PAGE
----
He hurts people and often can do it without drawing penalties. That’s a major key. It also overshadows how athletic and adept he is in coverage. While not a true ball hawk, he shows range and instinct to track the football in the air. He’ll get his hands on one from time to time if a quarterback tests his area too often. Consistency will be his requirement at the next level.
Don’t be fooled by the shorter 5’10” frame. Budda Baker falls in line with the “big things come in small packages” line. He might arguably be the best tackling safety in this class. He routinely shows an ability to take good angles to the ball carrier and doesn’t let go once he gets a grip. His best work often come around the line of scrimmage. Any time an opponent tries to run a screen or swing pass, he closes to the football so fast and often blows it up for no gain.
That acceleration and speed also lends a big hand in his ability to blitz. He comes downhill in a hurry and can run through blocks from running backs to fluster the quarterback. What stands out is his ability to read where the football is going and then break on it. If a QB stares down a receiver, Baker has shown he can jump the route for potential interceptions. All that said he’s best when he’s down near the line of scrimmage. Playing deep coverage isn’t his best trait.
Draft experts just aren’t sure what to do with Jabrill Peppers. What they know for sure at this point is the Michigan standout might be one of the top three athletes in the entire draft class. His mix of size, speed and agility is so rare for a safety. He’s a tremendous punt returner and also showcased some value as a running back. It’s led to people scrambling on finding where he fits best. Why? The simple fact he hasn’t mastered his current position.
Peppers gets to #4 on sheer physical skill, but his lack of productivity in coverage continues to hold him back. He was excellent around the line of scrimmage, making tackles and even getting some sacks on the quarterback. Yet one interception in his entire college career? It’s a red flag he won’t be able to so easily shake. Teams aren’t sure about his instinct or awareness in the passing game, and no amount of athletic prowess makes up for that in the NFL.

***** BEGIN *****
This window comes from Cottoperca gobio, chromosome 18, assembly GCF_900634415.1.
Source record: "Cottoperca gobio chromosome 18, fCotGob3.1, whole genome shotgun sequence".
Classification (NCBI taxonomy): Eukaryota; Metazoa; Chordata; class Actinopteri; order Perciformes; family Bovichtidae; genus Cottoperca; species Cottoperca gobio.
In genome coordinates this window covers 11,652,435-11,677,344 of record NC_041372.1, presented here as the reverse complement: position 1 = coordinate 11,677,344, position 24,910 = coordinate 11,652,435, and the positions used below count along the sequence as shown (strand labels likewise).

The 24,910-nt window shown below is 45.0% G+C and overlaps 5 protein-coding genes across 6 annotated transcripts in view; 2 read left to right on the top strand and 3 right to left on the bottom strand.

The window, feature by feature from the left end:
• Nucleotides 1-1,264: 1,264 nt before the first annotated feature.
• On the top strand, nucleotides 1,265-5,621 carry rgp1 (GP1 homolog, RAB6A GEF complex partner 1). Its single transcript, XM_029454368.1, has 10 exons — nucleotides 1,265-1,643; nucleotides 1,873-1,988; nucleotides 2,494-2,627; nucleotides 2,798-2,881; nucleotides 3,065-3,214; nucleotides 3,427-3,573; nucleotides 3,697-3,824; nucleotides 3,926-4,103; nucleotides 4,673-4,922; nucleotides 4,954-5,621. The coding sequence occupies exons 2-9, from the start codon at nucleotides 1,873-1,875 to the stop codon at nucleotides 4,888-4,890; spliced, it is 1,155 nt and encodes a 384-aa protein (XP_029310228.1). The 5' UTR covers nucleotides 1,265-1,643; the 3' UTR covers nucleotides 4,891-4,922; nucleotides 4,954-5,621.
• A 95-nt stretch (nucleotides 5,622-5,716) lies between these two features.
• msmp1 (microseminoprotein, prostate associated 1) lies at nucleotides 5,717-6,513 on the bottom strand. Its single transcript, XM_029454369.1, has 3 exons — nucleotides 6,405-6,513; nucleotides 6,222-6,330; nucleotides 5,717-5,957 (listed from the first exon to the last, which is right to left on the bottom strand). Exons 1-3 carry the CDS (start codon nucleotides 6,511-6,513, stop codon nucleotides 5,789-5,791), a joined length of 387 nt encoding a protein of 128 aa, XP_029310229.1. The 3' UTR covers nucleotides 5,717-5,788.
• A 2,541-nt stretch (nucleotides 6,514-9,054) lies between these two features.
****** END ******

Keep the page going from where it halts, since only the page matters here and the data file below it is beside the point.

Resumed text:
His name hasn’t garnered a ton of attention just yet, but that will change. Playing at Utah doesn’t afford the same buzz associated with bigger programs. Williams thought is a big-time player. He looks like a true free safety. That in itself is exciting. He’s 6’1″ with a solid, built frame. While not blazing fast he routinely shows the range required to close on the football in coverage and timing his hits right as the ball arrives. It’s something that only really good safeties can do.
What separates him from most in this class are his ball skills. Williams plays the safety position like a wide receiver. He tracks the football in the air so well and can make the interception even when it doesn’t hit him squarely in the hands. His final two years in school he picked off 10 passes. This is a safety who knows how to set the tone, either by taking the ball away or delivering a strong (legal) hit on a receiver.
If there is a safety in this class who can be tagged as pro-ready and a Day 1 starter, it’s Jamal Adams. He’s been the brains and brawn on the back end for LSU since 2014. He’s experienced, smart, instinctive and tough. The young man has sharpened his teeth against the best competition in the country. It shows in his physical stature. He’s got height but it’s his muscle mass that stands out. He’s well-built from head to toe. A true cross between a linebacker and corner.
What stood out about Adams was his overall impact. He made over 200 tackles (18 for a loss), intercepted five passes and forced two fumbles in his college career. On top of that he claimed two quarterback sacks. Let him play around the line of scrimmage, he’ll deliver hits and make tackles. That doesn’t mean he can’t cover. Plenty of times he was asked to shadow opposing tight ends and he did so without much hassle.
At the end of the day what separates Malik Hooker from the rest of this class? He checks the most boxes. He’s got the size (6’2″), range, and standout ball skill a ball hawking safety must have. Not only did he produce seven interceptions on the year for Ohio State, he also returned three of them for touchdowns. Getting hands on the football is hard enough in this game for a defensive back. Turning it into immediate points? That’s an entirely other level of ability.
There is a concern out there that Hooker is too focused on playing coverage and getting the football. He shirks his duties in run defense and isn’t willing to put his body on the line. There are several instances of tape that counter such rumors. Hooker may be a center fielder first, but when asked to climb down into the box he hasn’t shown any fear of contact. The Ed Reed comparisons are lofty, but he is more than capable of living up to them.